3. U.S. consumers face lower prices but U.S. manufacturing workers will lose their jobs
    4. U.S. consumers face higher prices but U.S. manufacturing workers are helped

For all of you who #teachecon, our authors share an #iclickerqoftheweek with timely topics for Econ101. Eric Chiang, (@ProfessorChiang) author of Economics: Principles for A Changing World, Fifth Edition, starts us off with three questions on the #coronavirus 

*The correct answer is noted with an asterisk. 

 

Topic Coronavirus Epidemic

Economic Concept: Production Possibilities Frontier (Chapter 2 in Economics: Principles for A Changing World)

Question: To contain the spread of the coronavirus from its epicenter in Wuhan, authorities have temporarily closed all public transportation including airports, train and bus stations. This has caused some factories to halt production as workers stay home. How does this affect Wuhan’s PPF?

a) Wuhan’s production would temporarily move to a point farther to the right of its PPF

*b) Wuhan’s production would temporarily move to a point farther inside of its PP

c) Wuhan’s PPF would shift to the right

d) Wuhan’s production would stay on its PPF but at a different point

 

Topic: Coronavirus Epidemic

Economic Concept: Supply and Demand (Chapter 3 Economics: Principles for A Changing World)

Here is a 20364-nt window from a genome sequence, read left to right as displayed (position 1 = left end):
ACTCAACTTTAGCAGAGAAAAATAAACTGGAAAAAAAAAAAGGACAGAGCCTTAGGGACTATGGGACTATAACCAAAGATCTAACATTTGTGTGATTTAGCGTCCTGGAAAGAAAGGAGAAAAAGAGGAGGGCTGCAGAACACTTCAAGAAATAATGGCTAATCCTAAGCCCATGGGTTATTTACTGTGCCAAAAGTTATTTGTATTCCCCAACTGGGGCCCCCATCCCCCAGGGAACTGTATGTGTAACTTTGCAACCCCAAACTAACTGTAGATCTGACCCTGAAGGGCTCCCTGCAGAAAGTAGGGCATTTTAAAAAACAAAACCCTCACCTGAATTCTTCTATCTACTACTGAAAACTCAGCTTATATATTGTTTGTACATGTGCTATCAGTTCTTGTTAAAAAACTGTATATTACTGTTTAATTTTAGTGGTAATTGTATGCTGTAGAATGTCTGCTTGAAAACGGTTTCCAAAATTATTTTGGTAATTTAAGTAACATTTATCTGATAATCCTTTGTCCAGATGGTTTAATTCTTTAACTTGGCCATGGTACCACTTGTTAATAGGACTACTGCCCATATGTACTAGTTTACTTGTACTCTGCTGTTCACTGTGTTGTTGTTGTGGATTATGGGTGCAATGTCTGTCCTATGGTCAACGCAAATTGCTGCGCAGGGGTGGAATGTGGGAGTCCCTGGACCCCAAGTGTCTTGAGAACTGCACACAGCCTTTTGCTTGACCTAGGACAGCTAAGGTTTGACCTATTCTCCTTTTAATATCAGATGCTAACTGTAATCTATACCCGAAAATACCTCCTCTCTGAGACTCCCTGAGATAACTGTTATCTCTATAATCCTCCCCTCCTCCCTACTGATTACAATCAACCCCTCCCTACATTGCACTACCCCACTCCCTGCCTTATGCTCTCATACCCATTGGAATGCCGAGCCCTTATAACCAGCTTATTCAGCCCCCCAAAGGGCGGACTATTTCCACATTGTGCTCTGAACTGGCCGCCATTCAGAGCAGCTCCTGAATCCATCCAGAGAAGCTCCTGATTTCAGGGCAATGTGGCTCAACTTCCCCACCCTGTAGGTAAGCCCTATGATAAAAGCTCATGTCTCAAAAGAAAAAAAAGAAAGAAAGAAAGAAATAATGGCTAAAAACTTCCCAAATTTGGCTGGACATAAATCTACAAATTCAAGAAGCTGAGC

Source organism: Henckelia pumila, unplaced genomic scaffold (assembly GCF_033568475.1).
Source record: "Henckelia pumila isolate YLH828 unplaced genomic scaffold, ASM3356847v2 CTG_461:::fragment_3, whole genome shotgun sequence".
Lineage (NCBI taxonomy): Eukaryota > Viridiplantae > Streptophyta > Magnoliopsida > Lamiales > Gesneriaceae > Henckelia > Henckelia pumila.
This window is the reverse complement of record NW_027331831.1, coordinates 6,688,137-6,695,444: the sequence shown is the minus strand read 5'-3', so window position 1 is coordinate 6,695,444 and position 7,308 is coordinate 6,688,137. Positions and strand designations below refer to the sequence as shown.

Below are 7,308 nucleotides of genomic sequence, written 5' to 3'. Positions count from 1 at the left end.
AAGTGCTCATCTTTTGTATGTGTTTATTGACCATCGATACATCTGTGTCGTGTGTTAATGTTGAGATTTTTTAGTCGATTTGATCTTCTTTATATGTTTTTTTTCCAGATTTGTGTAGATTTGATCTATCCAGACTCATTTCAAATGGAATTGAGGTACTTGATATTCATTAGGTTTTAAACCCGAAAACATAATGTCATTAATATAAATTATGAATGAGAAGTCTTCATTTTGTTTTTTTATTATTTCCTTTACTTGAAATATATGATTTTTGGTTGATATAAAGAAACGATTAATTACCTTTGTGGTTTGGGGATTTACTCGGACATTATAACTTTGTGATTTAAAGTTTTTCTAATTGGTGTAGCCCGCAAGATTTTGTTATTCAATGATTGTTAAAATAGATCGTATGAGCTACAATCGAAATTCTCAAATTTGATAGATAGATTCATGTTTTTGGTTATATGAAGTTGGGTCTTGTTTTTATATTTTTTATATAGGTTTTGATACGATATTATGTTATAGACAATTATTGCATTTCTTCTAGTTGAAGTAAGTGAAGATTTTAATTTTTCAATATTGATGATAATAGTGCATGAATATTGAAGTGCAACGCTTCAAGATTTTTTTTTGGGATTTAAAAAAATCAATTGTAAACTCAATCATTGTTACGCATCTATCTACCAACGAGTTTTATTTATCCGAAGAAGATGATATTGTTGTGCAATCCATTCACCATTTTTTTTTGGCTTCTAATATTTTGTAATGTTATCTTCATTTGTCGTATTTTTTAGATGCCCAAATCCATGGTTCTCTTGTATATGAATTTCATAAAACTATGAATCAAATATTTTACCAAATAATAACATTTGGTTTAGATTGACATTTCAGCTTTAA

Question: To accommodate the increase in demand for health care services in Wuhan due to the coronavirus epidemic, the government is building a temporary hospital with 1,000 beds. If the increase in supply is smaller than the increase in demand, what happens to the market price for health care, all else equal?


*a) market price and quantity both increase

b) market price and quantity both decrease

c) market price increases but market price decreases

d) market price decreases but market price increases

 

Topic: Coronavirus Epidemic

Economic Concept: Supply and Demand (Chapter 3 Economics: Principles for A Changing World)

Question: To contain the spread of the coronavirus from its epicenter in Wuhan, authorities have temporarily closed all public transportation including airports, train and bus stations during the Lunar New Year holiday. What is the likely impact of this policy on auto travel, all else equal?

 

a) A decrease in demand in auto travel, a complement to public transportation

b) A decrease in demand in auto travel, a substitute to public transportation

c) An increase in demand in auto travel, a complement to public transportation

*d) An increase in demand in auto travel, a substitute to public transportation